People are often surprised at how large a Chinchilla can reach, as such they should have a large enough cage for them to run and play around, and enough toys to keep their paws and teeth busy. They are also fragile animals, and also quite quick, another reason why they aren’t particularly good for children under the age of 8. Children who aren’t careful often get bitten and aggressive behaviour in the Chinchilla can develop.

Despite this seemingly dominating nature, Chinchillas make wonderful pets for the right homes. Like most mammals, they are capable of having multiple and individual relationships with all members of their “colonies” making each relationship in the family unique, rich and rewarding on its own. They are often quite affectionate, and enjoy been cuddled despite their energetic natures, they bond closely and readily with their members of the family–making them loyal and loveable creatures.

Chinchillas also happen to be nocturnal creatures, this means they are active at night, they are often considered more active during the hours of dusk and dawn, and during these times it isn’t unusual for them to “bark.”

Chinchillas, for a rodent, have a large “vocabulary” to express various emotions. One of the most common of these vocabulary is what we like to call barking. Barking, as you might imagine, is similar to that of a dog, and usually signifies excitement, or like birds, a call to their family. Be prepared for this barking during dusk and dawn at peek hours. They are also known for spitting, hissing, grunting, chirping and other similar noises.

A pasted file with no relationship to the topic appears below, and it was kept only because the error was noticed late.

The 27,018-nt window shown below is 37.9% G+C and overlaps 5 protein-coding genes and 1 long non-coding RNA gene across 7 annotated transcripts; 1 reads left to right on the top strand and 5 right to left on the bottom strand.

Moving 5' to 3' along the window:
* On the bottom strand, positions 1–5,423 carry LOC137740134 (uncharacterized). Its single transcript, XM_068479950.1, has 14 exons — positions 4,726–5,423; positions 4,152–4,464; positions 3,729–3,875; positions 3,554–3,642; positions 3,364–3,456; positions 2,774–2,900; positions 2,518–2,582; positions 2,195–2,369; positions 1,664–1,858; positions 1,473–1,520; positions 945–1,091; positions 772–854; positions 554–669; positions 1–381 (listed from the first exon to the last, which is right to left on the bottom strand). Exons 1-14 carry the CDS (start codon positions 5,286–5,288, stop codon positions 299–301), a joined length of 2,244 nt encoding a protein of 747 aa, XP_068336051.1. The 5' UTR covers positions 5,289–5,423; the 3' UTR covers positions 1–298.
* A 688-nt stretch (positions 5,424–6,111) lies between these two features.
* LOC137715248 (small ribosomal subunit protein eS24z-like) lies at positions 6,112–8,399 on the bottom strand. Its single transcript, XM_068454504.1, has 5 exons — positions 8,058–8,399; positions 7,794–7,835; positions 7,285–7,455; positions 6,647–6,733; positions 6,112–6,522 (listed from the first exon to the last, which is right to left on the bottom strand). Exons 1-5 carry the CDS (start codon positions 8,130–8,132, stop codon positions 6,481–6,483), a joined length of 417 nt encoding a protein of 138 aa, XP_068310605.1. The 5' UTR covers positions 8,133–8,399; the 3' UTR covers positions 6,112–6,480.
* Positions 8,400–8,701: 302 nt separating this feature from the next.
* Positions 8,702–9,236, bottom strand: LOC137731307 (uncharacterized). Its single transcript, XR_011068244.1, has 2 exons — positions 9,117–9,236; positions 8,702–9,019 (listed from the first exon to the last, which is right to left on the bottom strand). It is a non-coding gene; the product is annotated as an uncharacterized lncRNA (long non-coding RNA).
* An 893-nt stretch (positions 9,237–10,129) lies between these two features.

Chinchillas have a dark history, something that most owners don’t know about, and that is the fur industry. They are well known for their fur, and they are highly sought out for their velvet-like, soft furs to make into jackets, boots, mittens, hats and other clothing items. Chinchilla fur-farming can be traced right back to the 16th century. Due to fur farming, the numbers of Chinchilla have diminished, but due to certain laws implemented 19th century, their population has risen and it is now quite rare to find their fur on the market.

Overall, Chinchillas make wonderful pets for the right families, and are unique, exotic and fascinating animals. As pets they are affectionate, loveable, playful and curious. They have a wide vocabulary for a rodent, and express themselves in very unique ways. They require a dust bath to help regular their body temperatures, and to keep themselves clean, and in the right families they will make a wonderful addition to these homes.